“In 1970 I went back there to the 101st Airborne. While I was there my mother passed away. I came home on emergency leave for her funeral. About that time President Nixon approved an order that nobody was going back to Vietnam.
“When it came time for me to reenlist in 1972 I decided to call it quits after 17 years in the Army. There was nothing interesting to do because the war was almost over.
“People couldn’t understand why I would get out three years short of my 20 year retirement date. I didn’t get in the Army to draw retirement. I joined to fight.”
Fanning went to work in civilian life for McGraw-Hill, the book publishing company. He stayed with them for 20 years until he got a better offer from Lockheed, the airplane manufacturer. For the next three years he worked for them until he retired for good.
Fanning and his wife, Billie, moved to Warm Mineral Springs in 1991. They have three daughters: Lee, Connie and Sandra.
This story was first published in the Charlotte Sun newspaper, Port Charlotte, Fla. on Monday, March 5, 2018 and is republished with permission.
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John V. “Jack” Fanning, 87, of North Port, Florida, passed away on Saturday, April 1, 2017 at Tidewell Hospice in Port Charlotte, Florida. He was born in 1929 in Baltimore, Maryland, to Edward W. Fanning Jr. and Alice “Kelly” Fanning.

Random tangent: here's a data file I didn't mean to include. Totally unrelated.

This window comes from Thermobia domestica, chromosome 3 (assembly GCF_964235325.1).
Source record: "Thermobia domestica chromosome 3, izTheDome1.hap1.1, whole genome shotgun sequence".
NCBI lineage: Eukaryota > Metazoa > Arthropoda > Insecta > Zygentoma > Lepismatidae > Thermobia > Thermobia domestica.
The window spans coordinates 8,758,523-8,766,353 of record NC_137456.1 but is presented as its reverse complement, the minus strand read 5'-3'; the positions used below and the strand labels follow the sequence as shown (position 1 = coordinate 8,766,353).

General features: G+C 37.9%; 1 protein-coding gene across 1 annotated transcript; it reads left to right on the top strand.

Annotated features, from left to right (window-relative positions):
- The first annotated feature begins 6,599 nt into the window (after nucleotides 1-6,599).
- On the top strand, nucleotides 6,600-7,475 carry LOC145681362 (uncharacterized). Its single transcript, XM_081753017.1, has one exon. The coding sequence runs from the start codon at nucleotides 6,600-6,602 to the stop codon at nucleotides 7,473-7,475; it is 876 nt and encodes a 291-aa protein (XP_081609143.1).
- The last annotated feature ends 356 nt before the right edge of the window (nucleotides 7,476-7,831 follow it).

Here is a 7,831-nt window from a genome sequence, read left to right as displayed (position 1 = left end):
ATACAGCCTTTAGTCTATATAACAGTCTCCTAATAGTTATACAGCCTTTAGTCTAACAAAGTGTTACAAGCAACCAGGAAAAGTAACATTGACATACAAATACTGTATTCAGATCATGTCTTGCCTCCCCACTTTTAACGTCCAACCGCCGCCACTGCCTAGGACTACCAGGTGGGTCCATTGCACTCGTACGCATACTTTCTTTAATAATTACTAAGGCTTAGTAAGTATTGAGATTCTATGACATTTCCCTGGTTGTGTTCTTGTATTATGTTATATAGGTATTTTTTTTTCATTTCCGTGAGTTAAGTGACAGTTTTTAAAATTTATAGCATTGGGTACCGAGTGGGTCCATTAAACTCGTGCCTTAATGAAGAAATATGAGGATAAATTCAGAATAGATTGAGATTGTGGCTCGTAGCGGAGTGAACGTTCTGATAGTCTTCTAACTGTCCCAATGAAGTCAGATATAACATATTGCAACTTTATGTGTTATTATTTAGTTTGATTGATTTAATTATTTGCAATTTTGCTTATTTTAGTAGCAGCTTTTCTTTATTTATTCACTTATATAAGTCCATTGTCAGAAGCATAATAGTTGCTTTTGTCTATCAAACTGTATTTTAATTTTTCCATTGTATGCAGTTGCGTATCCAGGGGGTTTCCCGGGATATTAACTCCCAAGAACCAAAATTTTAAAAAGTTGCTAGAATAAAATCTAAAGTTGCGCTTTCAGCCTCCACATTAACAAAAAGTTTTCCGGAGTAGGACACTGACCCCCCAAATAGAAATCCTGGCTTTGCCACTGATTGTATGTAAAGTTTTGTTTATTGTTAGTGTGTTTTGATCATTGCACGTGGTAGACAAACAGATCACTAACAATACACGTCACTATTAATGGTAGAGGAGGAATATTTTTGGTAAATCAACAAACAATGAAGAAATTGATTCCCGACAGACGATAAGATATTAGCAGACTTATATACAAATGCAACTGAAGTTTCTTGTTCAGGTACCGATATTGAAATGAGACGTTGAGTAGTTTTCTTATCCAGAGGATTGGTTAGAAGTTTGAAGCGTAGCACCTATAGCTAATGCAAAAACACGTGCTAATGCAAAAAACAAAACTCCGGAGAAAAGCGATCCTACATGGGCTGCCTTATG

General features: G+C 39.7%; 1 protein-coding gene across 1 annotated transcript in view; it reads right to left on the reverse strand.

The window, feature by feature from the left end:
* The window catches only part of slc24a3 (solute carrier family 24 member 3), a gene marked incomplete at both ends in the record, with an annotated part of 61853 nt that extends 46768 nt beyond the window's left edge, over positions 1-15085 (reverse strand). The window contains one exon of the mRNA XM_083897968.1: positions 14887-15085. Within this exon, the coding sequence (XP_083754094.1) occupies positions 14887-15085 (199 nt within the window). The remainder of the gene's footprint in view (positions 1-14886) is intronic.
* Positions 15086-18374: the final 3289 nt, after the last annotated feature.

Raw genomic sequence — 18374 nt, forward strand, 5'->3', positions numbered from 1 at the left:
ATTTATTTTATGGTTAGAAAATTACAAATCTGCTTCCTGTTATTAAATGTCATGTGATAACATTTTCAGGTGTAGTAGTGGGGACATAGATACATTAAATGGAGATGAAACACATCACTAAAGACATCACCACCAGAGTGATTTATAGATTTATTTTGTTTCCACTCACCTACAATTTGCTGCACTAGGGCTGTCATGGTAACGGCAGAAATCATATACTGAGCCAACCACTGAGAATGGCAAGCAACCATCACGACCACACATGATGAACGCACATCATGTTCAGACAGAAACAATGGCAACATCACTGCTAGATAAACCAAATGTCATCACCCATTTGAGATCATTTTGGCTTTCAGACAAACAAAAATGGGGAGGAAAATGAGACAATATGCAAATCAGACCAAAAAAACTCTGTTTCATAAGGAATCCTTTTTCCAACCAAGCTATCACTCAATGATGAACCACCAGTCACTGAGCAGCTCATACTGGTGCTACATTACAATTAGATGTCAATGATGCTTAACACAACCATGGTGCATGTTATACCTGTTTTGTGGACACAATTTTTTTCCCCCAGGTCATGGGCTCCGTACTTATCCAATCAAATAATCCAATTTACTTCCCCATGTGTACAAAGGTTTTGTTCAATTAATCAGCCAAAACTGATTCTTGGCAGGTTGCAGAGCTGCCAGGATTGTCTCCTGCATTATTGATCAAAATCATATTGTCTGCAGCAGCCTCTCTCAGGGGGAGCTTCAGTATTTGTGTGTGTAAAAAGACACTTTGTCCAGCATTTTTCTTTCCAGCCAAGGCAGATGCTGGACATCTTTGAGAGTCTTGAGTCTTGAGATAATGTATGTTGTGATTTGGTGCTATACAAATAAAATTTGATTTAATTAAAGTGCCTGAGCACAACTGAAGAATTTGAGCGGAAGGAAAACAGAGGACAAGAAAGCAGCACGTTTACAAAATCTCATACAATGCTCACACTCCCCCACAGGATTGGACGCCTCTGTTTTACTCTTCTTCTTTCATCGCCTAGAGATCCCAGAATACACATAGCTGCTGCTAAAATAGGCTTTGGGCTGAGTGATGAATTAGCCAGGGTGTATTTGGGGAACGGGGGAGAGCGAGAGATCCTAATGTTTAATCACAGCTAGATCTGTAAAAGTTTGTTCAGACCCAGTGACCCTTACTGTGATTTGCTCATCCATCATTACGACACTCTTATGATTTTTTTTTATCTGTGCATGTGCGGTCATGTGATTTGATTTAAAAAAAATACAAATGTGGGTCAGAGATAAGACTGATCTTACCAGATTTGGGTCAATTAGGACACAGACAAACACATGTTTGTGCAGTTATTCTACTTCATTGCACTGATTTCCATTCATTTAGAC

Jack served in the U.S.Army for 17 years. He served as an Airborne Ranger and as a Green Beret. He saw action during the Korean War and did four tours in Vietnam and Laos. After leaving the military, Jack worked for McGraw Hill Publishers and Lockheed Martin in California. His great love was music, in particular, Dixieland Jazz. As a child, Jack played both piano and drums, so it was appropriate for him to learn to play the vibraphone as an adult.
He was the first president and co-founder in 1974 of the Monterey Bay Hot Jazz Society in Monterey, California. He moved to North Port, Florida in 1991 and worked as Dick Hyman’s studio manager. Jack played many gigs in the area with numerous musicians and with his wife, Billie, as “Shadows.”
Jack is survived by his wife, Billie; his daughter, Lee A. Hall of Englewood, Florida; two stepdaughters; four stepgranddaughters; two stepgrandsons; and five stepgreat- granddaughters.
He is also survived by his sister, Alice Kennedy of Waterbury, Connecticut; and his brother, Barry Fanning of Alturas, California; as well as numerous nieces and nephews.
Service to be held Friday, May 19, 2017, from 1 p.m. until 4 p.m. at the Allegro Bistro.
A memorial service will be held at a later date. In lieu of flowers, contributions may be made to a favorite charity.
Published in the Charlotte Sun on April 11, 2017.